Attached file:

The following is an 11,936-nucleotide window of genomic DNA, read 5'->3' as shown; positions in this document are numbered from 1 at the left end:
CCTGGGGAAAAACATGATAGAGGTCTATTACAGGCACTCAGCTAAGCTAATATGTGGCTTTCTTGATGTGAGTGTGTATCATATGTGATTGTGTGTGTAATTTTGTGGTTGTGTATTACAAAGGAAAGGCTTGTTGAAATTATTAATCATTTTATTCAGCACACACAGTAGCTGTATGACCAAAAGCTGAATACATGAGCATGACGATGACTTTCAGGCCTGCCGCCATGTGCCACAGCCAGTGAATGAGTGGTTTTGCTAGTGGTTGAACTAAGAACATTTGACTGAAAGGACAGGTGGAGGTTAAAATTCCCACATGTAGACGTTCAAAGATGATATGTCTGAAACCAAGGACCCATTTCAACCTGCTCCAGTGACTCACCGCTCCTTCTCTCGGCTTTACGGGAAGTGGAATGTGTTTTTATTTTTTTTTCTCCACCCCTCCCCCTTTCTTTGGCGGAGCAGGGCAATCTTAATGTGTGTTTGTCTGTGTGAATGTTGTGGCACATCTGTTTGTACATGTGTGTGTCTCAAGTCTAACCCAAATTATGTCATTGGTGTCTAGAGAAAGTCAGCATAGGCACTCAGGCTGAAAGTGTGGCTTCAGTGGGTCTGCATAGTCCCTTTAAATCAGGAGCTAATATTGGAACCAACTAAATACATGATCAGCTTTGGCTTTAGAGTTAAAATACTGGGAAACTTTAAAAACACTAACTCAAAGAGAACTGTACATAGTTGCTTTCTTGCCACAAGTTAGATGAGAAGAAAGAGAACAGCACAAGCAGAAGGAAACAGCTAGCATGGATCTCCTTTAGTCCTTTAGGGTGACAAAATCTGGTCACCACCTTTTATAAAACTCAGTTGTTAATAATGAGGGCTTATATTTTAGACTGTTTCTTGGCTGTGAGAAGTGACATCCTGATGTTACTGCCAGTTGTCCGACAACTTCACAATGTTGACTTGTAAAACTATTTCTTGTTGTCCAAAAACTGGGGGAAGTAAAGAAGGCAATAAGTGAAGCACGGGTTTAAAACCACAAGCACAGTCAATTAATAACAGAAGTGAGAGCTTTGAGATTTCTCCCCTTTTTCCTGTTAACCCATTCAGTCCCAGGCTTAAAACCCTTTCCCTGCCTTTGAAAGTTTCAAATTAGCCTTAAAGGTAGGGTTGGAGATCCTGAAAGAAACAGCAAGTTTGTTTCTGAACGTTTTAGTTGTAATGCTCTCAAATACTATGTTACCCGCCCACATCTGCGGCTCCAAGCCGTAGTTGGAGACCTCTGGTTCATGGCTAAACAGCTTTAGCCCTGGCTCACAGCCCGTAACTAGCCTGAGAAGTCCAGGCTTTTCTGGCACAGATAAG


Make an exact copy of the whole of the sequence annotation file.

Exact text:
The following is an 11,936-nucleotide window of genomic DNA, read 5'->3' as shown; positions in this document are numbered from 1 at the left end:
CCTGGGGAAAAACATGATAGAGGTCTATTACAGGCACTCAGCTAAGCTAATATGTGGCTTTCTTGATGTGAGTGTGTATCATATGTGATTGTGTGTGTAATTTTGTGGTTGTGTATTACAAAGGAAAGGCTTGTTGAAATTATTAATCATTTTATTCAGCACACACAGTAGCTGTATGACCAAAAGCTGAATACATGAGCATGACGATGACTTTCAGGCCTGCCGCCATGTGCCACAGCCAGTGAATGAGTGGTTTTGCTAGTGGTTGAACTAAGAACATTTGACTGAAAGGACAGGTGGAGGTTAAAATTCCCACATGTAGACGTTCAAAGATGATATGTCTGAAACCAAGGACCCATTTCAACCTGCTCCAGTGACTCACCGCTCCTTCTCTCGGCTTTACGGGAAGTGGAATGTGTTTTTATTTTTTTTTCTCCACCCCTCCCCCTTTCTTTGGCGGAGCAGGGCAATCTTAATGTGTGTTTGTCTGTGTGAATGTTGTGGCACATCTGTTTGTACATGTGTGTGTCTCAAGTCTAACCCAAATTATGTCATTGGTGTCTAGAGAAAGTCAGCATAGGCACTCAGGCTGAAAGTGTGGCTTCAGTGGGTCTGCATAGTCCCTTTAAATCAGGAGCTAATATTGGAACCAACTAAATACATGATCAGCTTTGGCTTTAGAGTTAAAATACTGGGAAACTTTAAAAACACTAACTCAAAGAGAACTGTACATAGTTGCTTTCTTGCCACAAGTTAGATGAGAAGAAAGAGAACAGCACAAGCAGAAGGAAACAGCTAGCATGGATCTCCTTTAGTCCTTTAGGGTGACAAAATCTGGTCACCACCTTTTATAAAACTCAGTTGTTAATAATGAGGGCTTATATTTTAGACTGTTTCTTGGCTGTGAGAAGTGACATCCTGATGTTACTGCCAGTTGTCCGACAACTTCACAATGTTGACTTGTAAAACTATTTCTTGTTGTCCAAAAACTGGGGGAAGTAAAGAAGGCAATAAGTGAAGCACGGGTTTAAAACCACAAGCACAGTCAATTAATAACAGAAGTGAGAGCTTTGAGATTTCTCCCCTTTTTCCTGTTAACCCATTCAGTCCCAGGCTTAAAACCCTTTCCCTGCCTTTGAAAGTTTCAAATTAGCCTTAAAGGTAGGGTTGGAGATCCTGAAAGAAACAGCAAGTTTGTTTCTGAACGTTTTAGTTGTAATGCTCTCAAATACTATGTTACCCGCCCACATCTGCGGCTCCAAGCCGTAGTTGGAGACCTCTGGTTCATGGCTAAACAGCTTTAGCCCTGGCTCACAGCCCGTAACTAGCCTGAGAAGTCCAGGCTTTTCTGGCACAGATAAG